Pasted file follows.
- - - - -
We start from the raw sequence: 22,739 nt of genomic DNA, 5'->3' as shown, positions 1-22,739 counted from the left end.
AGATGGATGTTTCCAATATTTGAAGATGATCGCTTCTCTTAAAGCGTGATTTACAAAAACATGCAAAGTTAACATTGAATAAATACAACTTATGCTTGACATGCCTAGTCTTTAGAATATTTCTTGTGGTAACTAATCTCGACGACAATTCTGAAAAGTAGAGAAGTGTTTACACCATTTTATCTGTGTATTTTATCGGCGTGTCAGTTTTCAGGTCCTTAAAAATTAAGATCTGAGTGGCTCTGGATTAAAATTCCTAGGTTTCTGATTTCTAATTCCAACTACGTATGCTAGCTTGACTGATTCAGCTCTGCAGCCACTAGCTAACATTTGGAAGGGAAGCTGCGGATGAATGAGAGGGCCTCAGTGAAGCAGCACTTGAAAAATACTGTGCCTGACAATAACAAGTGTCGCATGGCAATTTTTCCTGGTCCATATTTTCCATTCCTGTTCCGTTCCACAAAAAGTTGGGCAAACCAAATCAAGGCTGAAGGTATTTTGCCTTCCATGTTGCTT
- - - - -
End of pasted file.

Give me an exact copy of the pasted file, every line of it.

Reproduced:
We start from the raw sequence: 22,739 nt of genomic DNA, 5'->3' as shown, positions 1-22,739 counted from the left end.
AGATGGATGTTTCCAATATTTGAAGATGATCGCTTCTCTTAAAGCGTGATTTACAAAAACATGCAAAGTTAACATTGAATAAATACAACTTATGCTTGACATGCCTAGTCTTTAGAATATTTCTTGTGGTAACTAATCTCGACGACAATTCTGAAAAGTAGAGAAGTGTTTACACCATTTTATCTGTGTATTTTATCGGCGTGTCAGTTTTCAGGTCCTTAAAAATTAAGATCTGAGTGGCTCTGGATTAAAATTCCTAGGTTTCTGATTTCTAATTCCAACTACGTATGCTAGCTTGACTGATTCAGCTCTGCAGCCACTAGCTAACATTTGGAAGGGAAGCTGCGGATGAATGAGAGGGCCTCAGTGAAGCAGCACTTGAAAAATACTGTGCCTGACAATAACAAGTGTCGCATGGCAATTTTTCCTGGTCCATATTTTCCATTCCTGTTCCGTTCCACAAAAAGTTGGGCAAACCAAATCAAGGCTGAAGGTATTTTGCCTTCCATGTTGCTT